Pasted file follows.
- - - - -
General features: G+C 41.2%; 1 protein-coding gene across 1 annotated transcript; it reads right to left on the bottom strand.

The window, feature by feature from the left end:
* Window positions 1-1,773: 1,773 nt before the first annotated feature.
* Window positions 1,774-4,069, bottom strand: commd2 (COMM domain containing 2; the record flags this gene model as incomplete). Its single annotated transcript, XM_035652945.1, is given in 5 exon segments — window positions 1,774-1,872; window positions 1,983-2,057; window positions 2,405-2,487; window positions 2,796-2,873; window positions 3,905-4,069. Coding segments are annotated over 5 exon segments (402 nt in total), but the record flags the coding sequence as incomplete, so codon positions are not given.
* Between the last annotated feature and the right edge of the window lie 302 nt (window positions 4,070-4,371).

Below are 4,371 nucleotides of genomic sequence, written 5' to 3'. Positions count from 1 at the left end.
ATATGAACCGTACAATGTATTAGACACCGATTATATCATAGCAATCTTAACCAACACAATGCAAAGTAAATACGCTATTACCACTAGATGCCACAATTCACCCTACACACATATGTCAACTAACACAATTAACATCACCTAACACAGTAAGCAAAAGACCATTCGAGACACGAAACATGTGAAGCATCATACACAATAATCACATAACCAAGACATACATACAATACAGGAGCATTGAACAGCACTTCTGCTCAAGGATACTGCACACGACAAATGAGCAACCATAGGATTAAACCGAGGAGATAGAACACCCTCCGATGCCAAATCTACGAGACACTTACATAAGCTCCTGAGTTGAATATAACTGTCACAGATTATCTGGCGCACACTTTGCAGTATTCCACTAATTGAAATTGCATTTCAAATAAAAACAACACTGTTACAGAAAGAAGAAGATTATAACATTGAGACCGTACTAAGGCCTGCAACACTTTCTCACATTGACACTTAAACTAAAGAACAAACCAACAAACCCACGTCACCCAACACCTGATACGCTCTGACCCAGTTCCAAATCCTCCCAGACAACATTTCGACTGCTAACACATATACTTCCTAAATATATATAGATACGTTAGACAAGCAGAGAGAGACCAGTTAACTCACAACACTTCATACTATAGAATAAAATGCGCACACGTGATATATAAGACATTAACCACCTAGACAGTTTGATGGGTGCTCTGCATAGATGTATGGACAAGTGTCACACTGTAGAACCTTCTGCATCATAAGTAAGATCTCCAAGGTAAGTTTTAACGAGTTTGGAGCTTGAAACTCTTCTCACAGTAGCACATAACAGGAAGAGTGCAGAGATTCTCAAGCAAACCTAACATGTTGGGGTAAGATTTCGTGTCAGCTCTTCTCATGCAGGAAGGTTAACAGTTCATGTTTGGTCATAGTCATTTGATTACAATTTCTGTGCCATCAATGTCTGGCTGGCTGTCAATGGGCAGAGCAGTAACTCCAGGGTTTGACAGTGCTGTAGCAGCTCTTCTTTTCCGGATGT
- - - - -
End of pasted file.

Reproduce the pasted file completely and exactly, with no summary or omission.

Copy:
General features: G+C 41.2%; 1 protein-coding gene across 1 annotated transcript; it reads right to left on the bottom strand.

The window, feature by feature from the left end:
* Window positions 1-1,773: 1,773 nt before the first annotated feature.
* Window positions 1,774-4,069, bottom strand: commd2 (COMM domain containing 2; the record flags this gene model as incomplete). Its single annotated transcript, XM_035652945.1, is given in 5 exon segments — window positions 1,774-1,872; window positions 1,983-2,057; window positions 2,405-2,487; window positions 2,796-2,873; window positions 3,905-4,069. Coding segments are annotated over 5 exon segments (402 nt in total), but the record flags the coding sequence as incomplete, so codon positions are not given.
* Between the last annotated feature and the right edge of the window lie 302 nt (window positions 4,070-4,371).

Below are 4,371 nucleotides of genomic sequence, written 5' to 3'. Positions count from 1 at the left end.
ATATGAACCGTACAATGTATTAGACACCGATTATATCATAGCAATCTTAACCAACACAATGCAAAGTAAATACGCTATTACCACTAGATGCCACAATTCACCCTACACACATATGTCAACTAACACAATTAACATCACCTAACACAGTAAGCAAAAGACCATTCGAGACACGAAACATGTGAAGCATCATACACAATAATCACATAACCAAGACATACATACAATACAGGAGCATTGAACAGCACTTCTGCTCAAGGATACTGCACACGACAAATGAGCAACCATAGGATTAAACCGAGGAGATAGAACACCCTCCGATGCCAAATCTACGAGACACTTACATAAGCTCCTGAGTTGAATATAACTGTCACAGATTATCTGGCGCACACTTTGCAGTATTCCACTAATTGAAATTGCATTTCAAATAAAAACAACACTGTTACAGAAAGAAGAAGATTATAACATTGAGACCGTACTAAGGCCTGCAACACTTTCTCACATTGACACTTAAACTAAAGAACAAACCAACAAACCCACGTCACCCAACACCTGATACGCTCTGACCCAGTTCCAAATCCTCCCAGACAACATTTCGACTGCTAACACATATACTTCCTAAATATATATAGATACGTTAGACAAGCAGAGAGAGACCAGTTAACTCACAACACTTCATACTATAGAATAAAATGCGCACACGTGATATATAAGACATTAACCACCTAGACAGTTTGATGGGTGCTCTGCATAGATGTATGGACAAGTGTCACACTGTAGAACCTTCTGCATCATAAGTAAGATCTCCAAGGTAAGTTTTAACGAGTTTGGAGCTTGAAACTCTTCTCACAGTAGCACATAACAGGAAGAGTGCAGAGATTCTCAAGCAAACCTAACATGTTGGGGTAAGATTTCGTGTCAGCTCTTCTCATGCAGGAAGGTTAACAGTTCATGTTTGGTCATAGTCATTTGATTACAATTTCTGTGCCATCAATGTCTGGCTGGCTGTCAATGGGCAGAGCAGTAACTCCAGGGTTTGACAGTGCTGTAGCAGCTCTTCTTTTCCGGATGT